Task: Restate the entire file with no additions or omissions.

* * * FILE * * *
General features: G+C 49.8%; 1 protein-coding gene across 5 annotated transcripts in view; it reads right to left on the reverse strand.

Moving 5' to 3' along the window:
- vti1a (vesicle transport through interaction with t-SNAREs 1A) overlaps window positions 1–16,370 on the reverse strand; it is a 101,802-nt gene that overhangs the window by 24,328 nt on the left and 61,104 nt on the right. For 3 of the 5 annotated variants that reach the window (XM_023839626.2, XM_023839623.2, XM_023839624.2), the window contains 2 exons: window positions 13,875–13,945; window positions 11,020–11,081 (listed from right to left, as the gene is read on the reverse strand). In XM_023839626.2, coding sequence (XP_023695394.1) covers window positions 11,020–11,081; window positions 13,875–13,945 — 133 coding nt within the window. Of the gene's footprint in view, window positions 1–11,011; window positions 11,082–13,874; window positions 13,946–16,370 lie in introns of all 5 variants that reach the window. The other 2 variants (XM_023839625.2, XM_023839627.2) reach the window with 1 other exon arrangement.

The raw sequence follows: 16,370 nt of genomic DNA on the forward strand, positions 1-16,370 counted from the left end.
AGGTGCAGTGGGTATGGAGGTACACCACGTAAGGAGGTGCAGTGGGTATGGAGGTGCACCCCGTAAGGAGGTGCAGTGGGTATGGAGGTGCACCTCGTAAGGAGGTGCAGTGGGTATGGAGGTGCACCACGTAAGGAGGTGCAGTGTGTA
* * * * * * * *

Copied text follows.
General features: G+C 49.8%; 1 protein-coding gene across 5 annotated transcripts in view; it reads right to left on the reverse strand.

Moving 5' to 3' along the window:
- vti1a (vesicle transport through interaction with t-SNAREs 1A) overlaps window positions 1–16,370 on the reverse strand; it is a 101,802-nt gene that overhangs the window by 24,328 nt on the left and 61,104 nt on the right. For 3 of the 5 annotated variants that reach the window (XM_023839626.2, XM_023839623.2, XM_023839624.2), the window contains 2 exons: window positions 13,875–13,945; window positions 11,020–11,081 (listed from right to left, as the gene is read on the reverse strand). In XM_023839626.2, coding sequence (XP_023695394.1) covers window positions 11,020–11,081; window positions 13,875–13,945 — 133 coding nt within the window. Of the gene's footprint in view, window positions 1–11,011; window positions 11,082–13,874; window positions 13,946–16,370 lie in introns of all 5 variants that reach the window. The other 2 variants (XM_023839625.2, XM_023839627.2) reach the window with 1 other exon arrangement.

The raw sequence follows: 16,370 nt of genomic DNA on the forward strand, positions 1-16,370 counted from the left end.
AGGTGCAGTGGGTATGGAGGTACACCACGTAAGGAGGTGCAGTGGGTATGGAGGTGCACCCCGTAAGGAGGTGCAGTGGGTATGGAGGTGCACCTCGTAAGGAGGTGCAGTGGGTATGGAGGTGCACCACGTAAGGAGGTGCAGTGTGTA